France: main coalitions put wages and pensions at centre of social programmes for the legislative elections

On 30 June and 7 July, the people of France will elect their MPs following Emmanuel Macron's dissolution of the National Assembly on 9 June. We have compared the programmes of the three main blocs (the president's coalition, the left and the far right) on matters including wages, pensions, employment, gender equality and working hours.

Through Antoine Piel, Nathalie Tran. Published on 26 June 2024 Ă  17h44 - Update on 02 July 2024 Ă  16h20

The parties only had a few days to prepare their programmes, with President Emmanuel Macron choosing the shortest constitutional deadline for organising the legislative elections, the first round of which will take place three weeks after the dissolution on 9 June. The proposals from the three main political blocs are therefore fewer in number and less detailed than for the 2022 presidential election. For example, working time and industrial relations are not mentioned by two of the three coalitions, and disability does not feature in any of their programmes.

Wages and pensions take centre stage

One year on from the pension reform that saw the statutory retirement age raised from 62 to 64 in the face of a major social protest movement, the subject is becoming a key issue for opponents of Emmanuel Macron. Opposed to the reform, the New Popular Front (NFP) and the National Rally (RN) are both proposing its repeal, with the former setting a "target of the right to retire at 60". The far-right party, for its part, suggests a progressive retirement system that takes into account the real hardship of low-skilled jobs, while the NFP argues in favour of reinstating hardship factors.

On salaries, the oppositions are different: the presidential camp and the RN are united in favour of encouraging wage growth by cutting taxes and contributions on low salaries (€2,000 for the former and three times the minimum wage for the latter). The president's Ensemble coalition is also proposing to raise the ceiling for the value-sharing bonus, which is exempt from tax and contributions, to €10,000 a year. In 2023, 5.9 million employees received this bonus, with an average amount of €885. The NFP is proposing to raise the minimum wage to €1,600 net (+14.4%), to organise a social conference on wages and to index wages to inflation, as is the case in Belgium.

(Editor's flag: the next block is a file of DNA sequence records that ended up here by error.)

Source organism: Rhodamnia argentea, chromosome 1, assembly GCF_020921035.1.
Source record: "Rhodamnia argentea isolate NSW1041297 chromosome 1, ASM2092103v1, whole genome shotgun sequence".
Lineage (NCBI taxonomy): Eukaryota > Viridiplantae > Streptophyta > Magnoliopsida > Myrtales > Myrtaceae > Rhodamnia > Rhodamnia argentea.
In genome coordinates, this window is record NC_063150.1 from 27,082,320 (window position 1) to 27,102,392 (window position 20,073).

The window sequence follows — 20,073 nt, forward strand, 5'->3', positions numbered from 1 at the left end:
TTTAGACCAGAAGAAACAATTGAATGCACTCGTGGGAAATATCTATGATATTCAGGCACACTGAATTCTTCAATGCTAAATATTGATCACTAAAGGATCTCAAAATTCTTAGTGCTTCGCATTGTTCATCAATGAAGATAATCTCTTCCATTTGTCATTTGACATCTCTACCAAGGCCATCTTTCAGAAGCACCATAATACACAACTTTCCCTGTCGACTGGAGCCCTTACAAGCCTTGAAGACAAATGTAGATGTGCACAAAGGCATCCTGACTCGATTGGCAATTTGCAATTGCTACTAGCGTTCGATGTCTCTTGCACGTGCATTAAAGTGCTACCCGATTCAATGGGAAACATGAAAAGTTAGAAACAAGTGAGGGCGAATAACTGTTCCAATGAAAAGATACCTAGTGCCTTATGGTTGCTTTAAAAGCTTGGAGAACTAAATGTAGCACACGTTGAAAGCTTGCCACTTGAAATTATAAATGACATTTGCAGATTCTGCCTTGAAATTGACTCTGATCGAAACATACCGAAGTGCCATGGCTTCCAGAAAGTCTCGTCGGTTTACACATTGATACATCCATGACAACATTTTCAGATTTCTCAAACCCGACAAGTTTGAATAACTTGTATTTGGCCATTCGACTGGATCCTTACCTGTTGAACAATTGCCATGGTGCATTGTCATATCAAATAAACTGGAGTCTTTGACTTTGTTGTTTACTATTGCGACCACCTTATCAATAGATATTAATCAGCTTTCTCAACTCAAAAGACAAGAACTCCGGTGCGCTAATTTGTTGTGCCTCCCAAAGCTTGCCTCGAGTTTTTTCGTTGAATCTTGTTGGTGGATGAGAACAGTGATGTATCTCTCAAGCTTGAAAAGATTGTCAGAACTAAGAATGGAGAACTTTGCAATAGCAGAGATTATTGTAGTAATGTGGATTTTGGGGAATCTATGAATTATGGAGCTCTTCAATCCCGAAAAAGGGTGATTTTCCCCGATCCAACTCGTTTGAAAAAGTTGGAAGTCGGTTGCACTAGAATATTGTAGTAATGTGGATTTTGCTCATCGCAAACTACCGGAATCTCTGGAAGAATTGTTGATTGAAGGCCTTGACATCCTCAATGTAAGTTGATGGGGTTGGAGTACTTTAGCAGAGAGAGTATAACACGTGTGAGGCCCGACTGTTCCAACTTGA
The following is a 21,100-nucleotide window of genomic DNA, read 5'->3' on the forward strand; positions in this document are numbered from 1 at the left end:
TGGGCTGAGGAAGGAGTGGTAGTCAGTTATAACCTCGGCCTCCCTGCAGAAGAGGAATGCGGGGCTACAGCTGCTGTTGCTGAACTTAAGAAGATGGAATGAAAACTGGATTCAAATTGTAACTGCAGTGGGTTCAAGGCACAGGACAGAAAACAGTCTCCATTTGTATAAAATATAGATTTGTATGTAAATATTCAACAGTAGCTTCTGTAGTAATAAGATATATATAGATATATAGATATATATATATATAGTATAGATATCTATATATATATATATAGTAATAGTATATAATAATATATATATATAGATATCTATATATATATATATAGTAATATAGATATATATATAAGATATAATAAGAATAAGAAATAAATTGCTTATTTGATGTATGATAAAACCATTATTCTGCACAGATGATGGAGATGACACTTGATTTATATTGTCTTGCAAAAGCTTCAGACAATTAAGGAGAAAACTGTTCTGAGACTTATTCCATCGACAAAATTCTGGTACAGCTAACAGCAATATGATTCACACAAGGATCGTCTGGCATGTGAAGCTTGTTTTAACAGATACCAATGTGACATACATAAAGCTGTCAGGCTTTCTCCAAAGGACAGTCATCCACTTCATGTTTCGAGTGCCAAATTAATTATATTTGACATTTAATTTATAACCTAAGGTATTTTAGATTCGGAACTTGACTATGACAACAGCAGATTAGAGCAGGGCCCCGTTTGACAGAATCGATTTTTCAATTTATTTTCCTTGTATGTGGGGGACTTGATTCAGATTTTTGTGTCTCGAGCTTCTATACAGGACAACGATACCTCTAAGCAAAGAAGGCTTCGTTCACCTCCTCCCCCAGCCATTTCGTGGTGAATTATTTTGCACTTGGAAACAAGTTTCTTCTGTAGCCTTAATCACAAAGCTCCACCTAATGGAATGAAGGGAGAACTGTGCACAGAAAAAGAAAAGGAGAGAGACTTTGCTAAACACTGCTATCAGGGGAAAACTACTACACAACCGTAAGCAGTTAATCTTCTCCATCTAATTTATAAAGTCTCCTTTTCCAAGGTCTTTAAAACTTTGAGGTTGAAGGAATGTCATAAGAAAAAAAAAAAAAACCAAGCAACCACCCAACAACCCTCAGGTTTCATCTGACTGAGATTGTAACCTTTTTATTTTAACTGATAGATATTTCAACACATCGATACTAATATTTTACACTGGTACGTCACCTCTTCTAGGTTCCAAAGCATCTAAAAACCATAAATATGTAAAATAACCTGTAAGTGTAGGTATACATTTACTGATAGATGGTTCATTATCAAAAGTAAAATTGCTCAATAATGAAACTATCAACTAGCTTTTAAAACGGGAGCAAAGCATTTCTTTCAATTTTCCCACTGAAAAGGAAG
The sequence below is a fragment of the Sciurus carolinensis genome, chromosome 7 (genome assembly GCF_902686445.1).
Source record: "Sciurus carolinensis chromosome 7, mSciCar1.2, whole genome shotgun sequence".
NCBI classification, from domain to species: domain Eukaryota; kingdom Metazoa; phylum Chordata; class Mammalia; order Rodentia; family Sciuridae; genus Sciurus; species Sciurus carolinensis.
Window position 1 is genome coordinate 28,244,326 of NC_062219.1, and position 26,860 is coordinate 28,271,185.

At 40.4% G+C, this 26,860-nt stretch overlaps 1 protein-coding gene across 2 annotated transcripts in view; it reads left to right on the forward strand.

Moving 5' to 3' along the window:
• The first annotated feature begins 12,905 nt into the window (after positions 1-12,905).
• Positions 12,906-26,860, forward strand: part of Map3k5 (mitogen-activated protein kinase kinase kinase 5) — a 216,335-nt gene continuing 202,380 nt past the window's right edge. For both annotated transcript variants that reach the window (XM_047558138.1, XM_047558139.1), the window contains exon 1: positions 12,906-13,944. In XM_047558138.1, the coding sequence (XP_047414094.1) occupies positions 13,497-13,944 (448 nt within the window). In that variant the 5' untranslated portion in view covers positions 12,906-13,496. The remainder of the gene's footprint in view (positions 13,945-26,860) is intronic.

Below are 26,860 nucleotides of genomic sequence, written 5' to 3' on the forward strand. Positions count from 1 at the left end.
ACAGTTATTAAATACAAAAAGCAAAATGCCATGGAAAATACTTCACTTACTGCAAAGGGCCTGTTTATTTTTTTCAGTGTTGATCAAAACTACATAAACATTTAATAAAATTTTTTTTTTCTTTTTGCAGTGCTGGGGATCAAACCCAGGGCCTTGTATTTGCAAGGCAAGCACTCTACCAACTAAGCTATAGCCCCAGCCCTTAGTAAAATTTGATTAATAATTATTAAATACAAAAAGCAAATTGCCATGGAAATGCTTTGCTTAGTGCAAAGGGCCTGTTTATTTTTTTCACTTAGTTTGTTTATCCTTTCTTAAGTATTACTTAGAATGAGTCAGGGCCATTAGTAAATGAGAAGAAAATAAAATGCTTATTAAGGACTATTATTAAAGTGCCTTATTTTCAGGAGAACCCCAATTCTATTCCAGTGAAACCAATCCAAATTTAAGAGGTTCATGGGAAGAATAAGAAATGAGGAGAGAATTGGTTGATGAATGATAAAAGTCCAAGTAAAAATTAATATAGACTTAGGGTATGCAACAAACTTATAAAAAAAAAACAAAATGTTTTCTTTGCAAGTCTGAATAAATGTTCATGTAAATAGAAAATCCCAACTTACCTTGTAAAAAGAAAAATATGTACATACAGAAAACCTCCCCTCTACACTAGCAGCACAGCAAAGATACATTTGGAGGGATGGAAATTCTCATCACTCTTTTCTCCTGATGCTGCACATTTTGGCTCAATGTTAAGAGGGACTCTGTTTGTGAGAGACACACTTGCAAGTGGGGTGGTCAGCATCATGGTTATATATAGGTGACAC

Re-industrialisation and skills adaptation

As far as employment is concerned, the reindustrialisation of France features in the programmes of Ensemble and the NFP. The presidential majority is committed to continuing the work already underway in this area and has set a target of creating 200,000 new industrial jobs and 400 additional factories by 2027. The latest assessment published in May by the Ministry of the Economy and Finance shows that 108,000 new jobs have already been created in industry by 2022. To encourage job creation, Ensemble is also proposing to simplify administrative procedures for VSEs and SMEs, and to support those experiencing difficulties in repaying their state-guaranteed loans taken out during the pandemic, to enable them to restructure their debt. To make up for the skills shortage, it also plans to encourage the arrival of leading researchers, doctors, high-potential students and skilled workers. With this in mind, the NFP is announcing the regularisation of immigrant workers. The left-wing parties also want to launch a social conference on qualifications. The RN, for its part, promises to provide financial support for young people and companies opting for apprenticeships or work-study courses, and to adapt initial and ongoing training provision to the needs of professional sectors.

Working time, gender equality and CSR: areas of distinction

Several themes are absent from all three coalitions' programmes. On working time, the bloc of left-wing parties plans to organise a national conference on work in order to debate a move to 32 hours for arduous jobs and to promote it through collective bargaining. On the other hand, while the Ensemble programme makes no mention of this, Prime Minister Gabriel Attal announced at a press conference on 20 June that he wanted to experiment with a four-day week for employees who cannot work remotely. The idea is not to reduce working hours, but to spread them over four days instead of five, along the lines of the system introduced in Belgium. In France, a similar experiment has already been carried out in 2023 at the URSSAF (organisation for the collection of social security and family benefit contributions) in Picardy on a voluntary basis, but without much success.

Gender equality is only mentioned by Ensemble in terms of birth leave, which would replace parental leave. The NFP wants to introduce equal pay, without specifying how, and proposes to create a menstrual leave scheme, which has been in operation in Spain since 2023. The RN does not address this issue. Ensemble also wants to develop the practice of "testing" (checking that companies do not discriminate in recruitment), by taking up a draft law tabled in 2023. The NFP stands out for wanting to combat social dumping at European level, by proposing to extend employees' "right to intervene" in companies and to include burn-out on the list of occupational illnesses. The bloc also wants to extend the vigilance duty by regulating subcontracting and making aid to companies conditional on social, environmental and anti-discrimination criteria.  

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